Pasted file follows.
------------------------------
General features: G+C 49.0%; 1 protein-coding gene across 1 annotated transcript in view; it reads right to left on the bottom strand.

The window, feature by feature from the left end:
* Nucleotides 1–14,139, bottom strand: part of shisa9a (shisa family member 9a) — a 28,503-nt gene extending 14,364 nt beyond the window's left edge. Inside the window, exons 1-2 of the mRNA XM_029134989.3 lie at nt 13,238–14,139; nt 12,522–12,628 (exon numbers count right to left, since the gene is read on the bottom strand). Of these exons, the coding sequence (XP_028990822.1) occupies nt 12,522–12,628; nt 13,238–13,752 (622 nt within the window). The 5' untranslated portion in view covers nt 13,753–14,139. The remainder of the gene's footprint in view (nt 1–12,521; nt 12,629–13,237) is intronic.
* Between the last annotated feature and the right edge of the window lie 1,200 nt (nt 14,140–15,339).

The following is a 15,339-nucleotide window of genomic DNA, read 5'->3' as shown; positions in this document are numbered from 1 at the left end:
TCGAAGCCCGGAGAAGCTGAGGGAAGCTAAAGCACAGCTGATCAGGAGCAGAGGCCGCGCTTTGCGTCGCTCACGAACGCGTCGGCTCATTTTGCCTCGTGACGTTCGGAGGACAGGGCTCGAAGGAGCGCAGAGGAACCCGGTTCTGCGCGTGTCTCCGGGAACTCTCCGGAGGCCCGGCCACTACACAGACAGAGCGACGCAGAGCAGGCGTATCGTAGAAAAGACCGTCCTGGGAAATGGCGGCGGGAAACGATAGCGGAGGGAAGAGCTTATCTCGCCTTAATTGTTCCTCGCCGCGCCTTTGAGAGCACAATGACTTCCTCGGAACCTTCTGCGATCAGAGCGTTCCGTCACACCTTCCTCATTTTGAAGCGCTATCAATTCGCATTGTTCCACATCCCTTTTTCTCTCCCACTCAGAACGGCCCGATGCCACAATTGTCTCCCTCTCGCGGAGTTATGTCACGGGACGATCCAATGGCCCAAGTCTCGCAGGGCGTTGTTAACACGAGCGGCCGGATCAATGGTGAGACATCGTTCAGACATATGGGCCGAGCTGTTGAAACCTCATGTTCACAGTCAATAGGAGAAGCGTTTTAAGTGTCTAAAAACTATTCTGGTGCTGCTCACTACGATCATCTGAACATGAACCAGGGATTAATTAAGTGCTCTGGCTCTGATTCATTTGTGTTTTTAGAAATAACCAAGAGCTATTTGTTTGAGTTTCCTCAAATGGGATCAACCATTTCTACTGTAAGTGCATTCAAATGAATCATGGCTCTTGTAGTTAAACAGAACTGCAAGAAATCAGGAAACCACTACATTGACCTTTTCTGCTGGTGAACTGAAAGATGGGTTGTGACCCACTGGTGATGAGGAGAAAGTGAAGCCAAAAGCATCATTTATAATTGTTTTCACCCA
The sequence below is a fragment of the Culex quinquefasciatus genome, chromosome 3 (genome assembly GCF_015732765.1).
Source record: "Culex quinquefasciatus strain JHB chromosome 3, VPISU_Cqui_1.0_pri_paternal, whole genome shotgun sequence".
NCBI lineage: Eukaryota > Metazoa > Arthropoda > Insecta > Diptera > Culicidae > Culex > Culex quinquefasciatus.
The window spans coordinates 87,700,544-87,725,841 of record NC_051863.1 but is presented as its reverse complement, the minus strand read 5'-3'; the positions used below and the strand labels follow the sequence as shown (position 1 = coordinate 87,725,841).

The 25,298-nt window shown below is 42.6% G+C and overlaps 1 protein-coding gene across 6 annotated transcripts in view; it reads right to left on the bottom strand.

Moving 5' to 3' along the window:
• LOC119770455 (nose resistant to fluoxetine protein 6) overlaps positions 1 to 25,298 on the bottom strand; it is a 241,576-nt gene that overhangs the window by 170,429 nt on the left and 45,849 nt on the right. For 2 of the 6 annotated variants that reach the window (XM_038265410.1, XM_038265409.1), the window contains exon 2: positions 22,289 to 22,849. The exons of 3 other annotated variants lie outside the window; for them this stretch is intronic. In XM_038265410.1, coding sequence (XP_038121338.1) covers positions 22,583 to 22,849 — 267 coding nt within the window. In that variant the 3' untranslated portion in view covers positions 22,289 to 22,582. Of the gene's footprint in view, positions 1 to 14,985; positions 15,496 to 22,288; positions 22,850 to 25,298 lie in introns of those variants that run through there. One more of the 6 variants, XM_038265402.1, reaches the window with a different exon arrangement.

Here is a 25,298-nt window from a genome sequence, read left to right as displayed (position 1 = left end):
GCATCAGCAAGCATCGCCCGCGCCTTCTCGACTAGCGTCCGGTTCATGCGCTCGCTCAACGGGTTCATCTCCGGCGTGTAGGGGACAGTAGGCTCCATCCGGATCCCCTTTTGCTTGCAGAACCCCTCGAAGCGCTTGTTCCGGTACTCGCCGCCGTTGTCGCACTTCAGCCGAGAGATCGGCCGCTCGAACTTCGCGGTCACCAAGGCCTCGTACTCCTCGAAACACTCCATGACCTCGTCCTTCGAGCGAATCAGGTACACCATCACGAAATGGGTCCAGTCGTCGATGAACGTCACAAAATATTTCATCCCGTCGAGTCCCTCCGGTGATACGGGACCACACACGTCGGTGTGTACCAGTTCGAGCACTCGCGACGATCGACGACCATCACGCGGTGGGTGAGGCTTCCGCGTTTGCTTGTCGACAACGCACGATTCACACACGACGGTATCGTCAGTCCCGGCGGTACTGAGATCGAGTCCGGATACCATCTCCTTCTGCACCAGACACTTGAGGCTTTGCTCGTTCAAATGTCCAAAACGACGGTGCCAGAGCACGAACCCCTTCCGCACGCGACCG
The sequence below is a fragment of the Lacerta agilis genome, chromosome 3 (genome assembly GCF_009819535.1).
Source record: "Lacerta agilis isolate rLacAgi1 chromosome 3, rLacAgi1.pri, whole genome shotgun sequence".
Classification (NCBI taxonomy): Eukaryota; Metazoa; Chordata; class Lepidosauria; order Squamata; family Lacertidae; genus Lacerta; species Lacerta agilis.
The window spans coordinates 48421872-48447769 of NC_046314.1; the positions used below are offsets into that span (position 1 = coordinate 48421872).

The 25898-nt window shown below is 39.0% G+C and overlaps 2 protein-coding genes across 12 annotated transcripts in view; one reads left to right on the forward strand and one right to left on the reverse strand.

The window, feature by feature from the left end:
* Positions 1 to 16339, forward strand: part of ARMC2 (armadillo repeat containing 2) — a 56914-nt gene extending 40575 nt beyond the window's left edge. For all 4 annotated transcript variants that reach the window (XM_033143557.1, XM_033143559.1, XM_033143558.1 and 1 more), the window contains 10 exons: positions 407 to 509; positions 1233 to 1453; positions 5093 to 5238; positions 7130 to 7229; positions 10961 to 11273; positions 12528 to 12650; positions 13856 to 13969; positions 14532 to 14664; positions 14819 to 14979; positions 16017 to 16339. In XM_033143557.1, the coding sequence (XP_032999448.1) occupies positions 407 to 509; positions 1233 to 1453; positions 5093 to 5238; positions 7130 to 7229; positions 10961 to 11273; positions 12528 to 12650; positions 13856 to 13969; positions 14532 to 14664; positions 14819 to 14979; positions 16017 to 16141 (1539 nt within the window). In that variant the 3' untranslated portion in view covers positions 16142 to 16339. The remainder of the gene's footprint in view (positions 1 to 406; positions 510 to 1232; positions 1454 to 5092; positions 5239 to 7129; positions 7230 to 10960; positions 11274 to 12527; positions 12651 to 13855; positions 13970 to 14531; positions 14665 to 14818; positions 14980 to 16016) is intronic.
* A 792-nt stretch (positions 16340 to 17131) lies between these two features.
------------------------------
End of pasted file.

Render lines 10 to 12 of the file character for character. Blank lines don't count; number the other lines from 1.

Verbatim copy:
The window spans coordinates 87,700,544-87,725,841 of record NC_051863.1 but is presented as its reverse complement, the minus strand read 5'-3'; the positions used below and the strand labels follow the sequence as shown (position 1 = coordinate 87,725,841).

The 25,298-nt window shown below is 42.6% G+C and overlaps 1 protein-coding gene across 6 annotated transcripts in view; it reads right to left on the bottom strand.

Moving 5' to 3' along the window: